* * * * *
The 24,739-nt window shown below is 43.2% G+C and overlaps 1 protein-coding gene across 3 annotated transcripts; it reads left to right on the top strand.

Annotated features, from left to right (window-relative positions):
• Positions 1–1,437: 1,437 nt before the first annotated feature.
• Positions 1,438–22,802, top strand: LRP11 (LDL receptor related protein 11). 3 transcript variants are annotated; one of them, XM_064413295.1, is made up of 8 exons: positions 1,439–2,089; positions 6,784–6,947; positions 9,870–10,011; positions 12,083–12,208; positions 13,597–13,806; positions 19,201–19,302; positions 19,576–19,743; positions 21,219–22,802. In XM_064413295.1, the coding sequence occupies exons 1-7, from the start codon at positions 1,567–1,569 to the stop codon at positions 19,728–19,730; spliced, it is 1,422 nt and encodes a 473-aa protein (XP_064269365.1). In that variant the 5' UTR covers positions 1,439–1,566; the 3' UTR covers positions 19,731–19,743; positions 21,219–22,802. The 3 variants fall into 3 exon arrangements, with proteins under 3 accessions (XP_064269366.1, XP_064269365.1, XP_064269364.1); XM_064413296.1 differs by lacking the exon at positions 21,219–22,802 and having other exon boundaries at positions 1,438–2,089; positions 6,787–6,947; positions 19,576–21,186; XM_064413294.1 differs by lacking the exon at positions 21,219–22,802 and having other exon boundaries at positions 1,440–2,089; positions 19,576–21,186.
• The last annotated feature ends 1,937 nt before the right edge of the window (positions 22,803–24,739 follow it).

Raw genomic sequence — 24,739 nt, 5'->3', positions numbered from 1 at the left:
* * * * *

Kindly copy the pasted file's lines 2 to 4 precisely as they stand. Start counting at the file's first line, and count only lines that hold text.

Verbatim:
Annotated features, from left to right (window-relative positions):
• Positions 1–1,437: 1,437 nt before the first annotated feature.
• Positions 1,438–22,802, top strand: LRP11 (LDL receptor related protein 11). 3 transcript variants are annotated; one of them, XM_064413295.1, is made up of 8 exons: positions 1,439–2,089; positions 6,784–6,947; positions 9,870–10,011; positions 12,083–12,208; positions 13,597–13,806; positions 19,201–19,302; positions 19,576–19,743; positions 21,219–22,802. In XM_064413295.1, the coding sequence occupies exons 1-7, from the start codon at positions 1,567–1,569 to the stop codon at positions 19,728–19,730; spliced, it is 1,422 nt and encodes a 473-aa protein (XP_064269365.1). In that variant the 5' UTR covers positions 1,439–1,566; the 3' UTR covers positions 19,731–19,743; positions 21,219–22,802. The 3 variants fall into 3 exon arrangements, with proteins under 3 accessions (XP_064269366.1, XP_064269365.1, XP_064269364.1); XM_064413296.1 differs by lacking the exon at positions 21,219–22,802 and having other exon boundaries at positions 1,438–2,089; positions 6,787–6,947; positions 19,576–21,186; XM_064413294.1 differs by lacking the exon at positions 21,219–22,802 and having other exon boundaries at positions 1,440–2,089; positions 19,576–21,186.